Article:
Frequently Asked Questions (FAQs)
- What are stem cells?
Stem cells are cells that have the potential to develop into
some or many different cell types in the body, depending on
whether they are multipotent or pluripotent. Serving as a sort
of repair system, they can theoretically divide without limit
to replenish other cells for as long as the person or animal
is still alive. When a stem cell divides, each "daughter" cell
has the potential to either remain a stem cell or become
another type of cell with a more specialized function, such as
a muscle cell, a red blood cell, or a brain cell.
discussion of the different kinds of stem cells, such as
embryonic stem cells, adult stem cells, or induced pluripotent
stem cells, see
- What classes of stem cells are there?
Stem cells may be pluripotent or multipotent.
- Pluripotent stem cells can give rise to any type of cell
in the body except those needed to support and develop a
fetus in the womb.
- Stem cells that can give rise only to a small number of
different cell types are called multipotent.
- Where do stem cells come from?
There are several sources of stem cells. Pluripotent stem
cells can be isolated from human embryos that are a few days
old. Cells from these embryos can be used to create
pluripotent stem cell "lines" ócell cultures that can be grown
indefinitely in the laboratory. Pluripotent stem cell lines
have also been developed from fetal tissue (older than 8 weeks
In late 2007, scientists identified
conditions that would allow some specialized adult human cells
to be reprogrammed genetically to assume a stem cell-like
state. These stem cells are called
induced pluripotent stem
cells (iPSCs). IPSCs are adult cells that have been
genetically reprogrammed to an embryonic stem cellĖlike state
by being forced to express genes and factors important for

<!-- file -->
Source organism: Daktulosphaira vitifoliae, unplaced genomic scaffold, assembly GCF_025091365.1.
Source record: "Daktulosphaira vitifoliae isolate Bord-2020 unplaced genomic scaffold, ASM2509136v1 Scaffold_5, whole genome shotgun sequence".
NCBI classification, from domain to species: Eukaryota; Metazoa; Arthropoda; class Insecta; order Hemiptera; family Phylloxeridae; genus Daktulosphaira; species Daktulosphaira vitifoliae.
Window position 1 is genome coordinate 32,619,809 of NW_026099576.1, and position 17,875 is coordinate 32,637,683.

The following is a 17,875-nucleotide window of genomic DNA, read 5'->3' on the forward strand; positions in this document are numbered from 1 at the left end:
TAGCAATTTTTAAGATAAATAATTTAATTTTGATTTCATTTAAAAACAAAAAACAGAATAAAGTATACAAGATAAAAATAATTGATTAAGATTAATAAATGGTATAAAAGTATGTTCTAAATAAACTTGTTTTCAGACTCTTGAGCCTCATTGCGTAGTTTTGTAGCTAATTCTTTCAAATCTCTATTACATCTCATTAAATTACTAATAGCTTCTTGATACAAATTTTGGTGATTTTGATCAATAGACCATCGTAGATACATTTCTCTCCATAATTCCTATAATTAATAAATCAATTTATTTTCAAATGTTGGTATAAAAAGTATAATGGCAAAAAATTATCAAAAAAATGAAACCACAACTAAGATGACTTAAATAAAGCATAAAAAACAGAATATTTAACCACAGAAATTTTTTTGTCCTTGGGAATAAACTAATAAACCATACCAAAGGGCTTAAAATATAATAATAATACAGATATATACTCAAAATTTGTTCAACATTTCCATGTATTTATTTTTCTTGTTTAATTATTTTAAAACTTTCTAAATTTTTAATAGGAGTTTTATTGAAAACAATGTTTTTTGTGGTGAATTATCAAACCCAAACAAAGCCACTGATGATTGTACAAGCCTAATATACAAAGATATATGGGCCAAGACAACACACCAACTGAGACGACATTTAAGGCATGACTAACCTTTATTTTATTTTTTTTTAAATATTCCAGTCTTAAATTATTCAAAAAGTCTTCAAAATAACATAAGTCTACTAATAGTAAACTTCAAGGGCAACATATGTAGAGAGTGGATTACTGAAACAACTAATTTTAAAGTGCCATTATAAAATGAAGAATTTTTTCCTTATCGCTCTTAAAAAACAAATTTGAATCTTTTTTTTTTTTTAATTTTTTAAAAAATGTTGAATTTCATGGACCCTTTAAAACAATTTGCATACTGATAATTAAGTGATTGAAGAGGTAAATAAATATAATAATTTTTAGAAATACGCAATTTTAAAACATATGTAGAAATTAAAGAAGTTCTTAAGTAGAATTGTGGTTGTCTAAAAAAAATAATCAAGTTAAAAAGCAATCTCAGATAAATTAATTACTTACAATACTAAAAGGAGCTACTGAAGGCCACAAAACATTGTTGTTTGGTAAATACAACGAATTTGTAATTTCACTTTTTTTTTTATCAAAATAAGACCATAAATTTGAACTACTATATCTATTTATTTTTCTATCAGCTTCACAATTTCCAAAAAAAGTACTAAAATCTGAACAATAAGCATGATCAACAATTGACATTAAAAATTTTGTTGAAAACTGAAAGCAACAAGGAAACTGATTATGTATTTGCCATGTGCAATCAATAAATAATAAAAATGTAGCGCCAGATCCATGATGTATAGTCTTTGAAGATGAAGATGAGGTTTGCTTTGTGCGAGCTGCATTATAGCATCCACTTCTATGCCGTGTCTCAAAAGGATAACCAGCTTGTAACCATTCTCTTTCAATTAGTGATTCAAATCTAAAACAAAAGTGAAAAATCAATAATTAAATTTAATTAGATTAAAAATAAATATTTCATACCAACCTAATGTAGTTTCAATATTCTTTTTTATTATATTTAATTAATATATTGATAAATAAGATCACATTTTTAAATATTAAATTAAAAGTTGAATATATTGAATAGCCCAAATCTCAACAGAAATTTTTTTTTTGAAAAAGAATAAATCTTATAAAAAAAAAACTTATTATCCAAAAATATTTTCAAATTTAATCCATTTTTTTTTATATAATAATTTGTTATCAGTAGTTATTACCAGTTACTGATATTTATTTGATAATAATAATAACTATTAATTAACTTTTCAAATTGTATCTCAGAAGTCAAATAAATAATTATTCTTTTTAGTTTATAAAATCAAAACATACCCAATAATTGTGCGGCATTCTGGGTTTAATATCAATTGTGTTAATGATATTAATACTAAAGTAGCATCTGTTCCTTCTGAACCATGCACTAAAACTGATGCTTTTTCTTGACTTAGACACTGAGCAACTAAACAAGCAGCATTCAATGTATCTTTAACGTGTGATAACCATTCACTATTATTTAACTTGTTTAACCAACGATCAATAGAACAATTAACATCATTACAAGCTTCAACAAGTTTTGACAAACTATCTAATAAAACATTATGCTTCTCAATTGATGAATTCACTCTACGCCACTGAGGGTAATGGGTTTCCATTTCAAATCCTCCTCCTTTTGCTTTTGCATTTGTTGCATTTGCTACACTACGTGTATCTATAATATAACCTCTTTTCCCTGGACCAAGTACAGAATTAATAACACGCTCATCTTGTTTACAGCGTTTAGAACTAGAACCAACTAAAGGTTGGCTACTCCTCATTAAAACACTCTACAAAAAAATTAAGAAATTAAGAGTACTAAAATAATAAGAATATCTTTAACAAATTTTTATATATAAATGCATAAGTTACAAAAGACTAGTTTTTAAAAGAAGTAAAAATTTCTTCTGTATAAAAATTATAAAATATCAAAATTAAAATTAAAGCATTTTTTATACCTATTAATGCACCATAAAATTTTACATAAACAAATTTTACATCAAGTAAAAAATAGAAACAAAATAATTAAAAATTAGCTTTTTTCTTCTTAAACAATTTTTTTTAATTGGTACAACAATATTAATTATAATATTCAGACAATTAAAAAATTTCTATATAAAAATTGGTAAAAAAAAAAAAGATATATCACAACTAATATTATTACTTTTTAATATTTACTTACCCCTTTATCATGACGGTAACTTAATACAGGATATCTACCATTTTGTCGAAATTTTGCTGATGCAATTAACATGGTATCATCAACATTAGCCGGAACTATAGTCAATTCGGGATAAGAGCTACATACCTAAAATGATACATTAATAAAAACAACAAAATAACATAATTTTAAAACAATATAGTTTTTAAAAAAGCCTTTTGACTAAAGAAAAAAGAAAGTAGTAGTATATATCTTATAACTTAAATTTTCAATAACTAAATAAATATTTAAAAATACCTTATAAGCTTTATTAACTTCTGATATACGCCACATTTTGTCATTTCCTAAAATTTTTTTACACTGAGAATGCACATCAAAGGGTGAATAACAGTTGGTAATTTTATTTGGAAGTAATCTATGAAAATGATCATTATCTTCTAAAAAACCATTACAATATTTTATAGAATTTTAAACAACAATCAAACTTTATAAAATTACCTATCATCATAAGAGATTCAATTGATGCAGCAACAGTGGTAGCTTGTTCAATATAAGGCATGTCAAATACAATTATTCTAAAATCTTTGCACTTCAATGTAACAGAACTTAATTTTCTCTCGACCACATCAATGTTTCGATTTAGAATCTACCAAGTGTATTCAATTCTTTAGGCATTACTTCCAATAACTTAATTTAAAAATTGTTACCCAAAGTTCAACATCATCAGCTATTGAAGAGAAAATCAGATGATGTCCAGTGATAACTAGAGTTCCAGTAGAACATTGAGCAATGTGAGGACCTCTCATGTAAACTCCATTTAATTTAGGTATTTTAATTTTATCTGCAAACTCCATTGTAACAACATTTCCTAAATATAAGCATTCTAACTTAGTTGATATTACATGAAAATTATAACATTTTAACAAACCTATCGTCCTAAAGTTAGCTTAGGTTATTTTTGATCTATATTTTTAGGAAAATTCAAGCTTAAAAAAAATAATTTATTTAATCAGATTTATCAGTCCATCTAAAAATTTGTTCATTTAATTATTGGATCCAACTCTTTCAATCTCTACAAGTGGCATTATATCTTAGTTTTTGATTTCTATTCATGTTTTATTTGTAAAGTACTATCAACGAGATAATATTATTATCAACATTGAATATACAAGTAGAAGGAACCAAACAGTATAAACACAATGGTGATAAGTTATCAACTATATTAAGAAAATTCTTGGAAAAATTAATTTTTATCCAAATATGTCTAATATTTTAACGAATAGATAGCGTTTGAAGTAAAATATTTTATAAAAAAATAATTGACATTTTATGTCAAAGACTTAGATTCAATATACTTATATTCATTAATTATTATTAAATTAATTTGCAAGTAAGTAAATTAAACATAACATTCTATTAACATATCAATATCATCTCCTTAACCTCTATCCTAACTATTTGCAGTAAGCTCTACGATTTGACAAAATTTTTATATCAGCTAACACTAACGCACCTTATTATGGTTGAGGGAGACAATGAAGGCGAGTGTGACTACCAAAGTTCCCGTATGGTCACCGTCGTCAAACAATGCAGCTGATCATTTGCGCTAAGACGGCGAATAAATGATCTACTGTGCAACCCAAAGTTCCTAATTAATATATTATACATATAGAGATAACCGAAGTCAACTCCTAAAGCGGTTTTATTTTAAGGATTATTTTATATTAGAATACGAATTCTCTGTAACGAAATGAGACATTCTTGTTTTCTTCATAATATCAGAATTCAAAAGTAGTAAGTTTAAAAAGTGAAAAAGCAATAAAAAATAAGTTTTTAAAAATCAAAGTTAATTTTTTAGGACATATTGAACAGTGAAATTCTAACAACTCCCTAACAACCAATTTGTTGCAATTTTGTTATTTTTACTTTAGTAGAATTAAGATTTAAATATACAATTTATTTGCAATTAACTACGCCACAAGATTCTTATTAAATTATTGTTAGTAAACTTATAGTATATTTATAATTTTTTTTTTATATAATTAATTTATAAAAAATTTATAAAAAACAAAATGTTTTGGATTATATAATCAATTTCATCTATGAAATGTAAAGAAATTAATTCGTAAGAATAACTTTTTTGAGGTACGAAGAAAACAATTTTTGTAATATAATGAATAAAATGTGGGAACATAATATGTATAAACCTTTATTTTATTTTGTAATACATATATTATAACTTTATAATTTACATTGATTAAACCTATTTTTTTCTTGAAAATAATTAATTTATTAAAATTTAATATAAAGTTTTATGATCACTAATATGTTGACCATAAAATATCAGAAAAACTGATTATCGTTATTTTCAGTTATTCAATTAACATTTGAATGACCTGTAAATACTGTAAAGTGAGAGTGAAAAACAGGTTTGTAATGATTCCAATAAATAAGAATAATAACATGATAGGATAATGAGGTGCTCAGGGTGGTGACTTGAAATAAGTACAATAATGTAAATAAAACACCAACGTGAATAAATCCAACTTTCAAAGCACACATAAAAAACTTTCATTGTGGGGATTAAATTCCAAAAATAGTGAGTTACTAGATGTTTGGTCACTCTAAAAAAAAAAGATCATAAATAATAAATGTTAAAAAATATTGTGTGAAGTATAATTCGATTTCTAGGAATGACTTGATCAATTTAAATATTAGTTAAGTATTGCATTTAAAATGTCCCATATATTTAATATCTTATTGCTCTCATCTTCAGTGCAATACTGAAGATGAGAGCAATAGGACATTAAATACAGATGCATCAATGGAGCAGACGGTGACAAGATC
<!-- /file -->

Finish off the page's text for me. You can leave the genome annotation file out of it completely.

maintaining the defining properties of embryonic stem cells.
Although these cells meet the defining criteria for
pluripotent stem cells, it is not known if iPSCs and embryonic
stem cells differ in clinically significant ways. Mouse iPSCs
were first reported in 2006, and human iPSCs were first
reported in late 2007. Mouse iPSCs demonstrate important
characteristics of pluripotent stem cells, including
expressing stem cell markers, forming tumors containing cells
from all three germ layers, and being able to contribute to
many different tissues when injected into mouse embryos at a
very early stage in development. Human iPSCs also express stem
cell markers and are capable of generating cells
characteristic of all three
Although additional research is needed, iPSCs are already
useful tools for drug development and modeling of diseases,
and scientists hope to use them in transplantation medicine.
Viruses are currently used to introduce the reprogramming
factors into adult cells, and this process must be carefully
controlled and tested before the technique can lead to useful
treatments for humans. In animal studies, the virus used to
introduce the stem cell factors sometimes causes cancers.
Researchers are currently investigating non-viral delivery
Non-embryonic (including adult and umbilical cord blood)
stem cells have been identified in many organs and tissues.
Typically there is a very small number of multipotent stem
cells in each tissue, and these cells have a limited capacity
for proliferation, thus making it difficult to generate large
quantities of these cells in the laboratory. Stem cells are
thought to reside in a specific area of each tissue (called a
"stem cell niche") where they may remain quiescent
(non-dividing) for many years until they are activated by a
normal need for more cells, or by disease or tissue injury.
These cells are also called somatic stem cells.
- Why do scientists want to use stem
Once a stem cell line is established from a cell in the body,
it is essentially immortal, no matter how it was derived. That
is, the researcher using the line will not have to go through
the rigorous procedure necessary to isolate stem cells again.
Once established, a cell line can be grown in the laboratory
indefinitely and cells may be frozen for storage or
distribution to other researchers.
Stem cell lines grown in
the lab provide scientists with the opportunity to "engineer"
them for use in transplantation or treatment of diseases. For
example, before scientists can use any type of tissue, organ,
or cell for transplantation, they must overcome attempts by a
patient's immune system to reject the transplant. In the
future, scientists may be able to modify human stem cell lines
in the laboratory by using gene therapy or other techniques to
overcome this immune rejection. Scientists might also be able
to replace damaged genes or add new genes to stem cells in
order to give them characteristics that can ultimately treat
- Why are doctors and scientists so
excited about human embryonic stem cells?
Stem cells have potential in many different areas of health
and medical research. To start with, studying stem cells will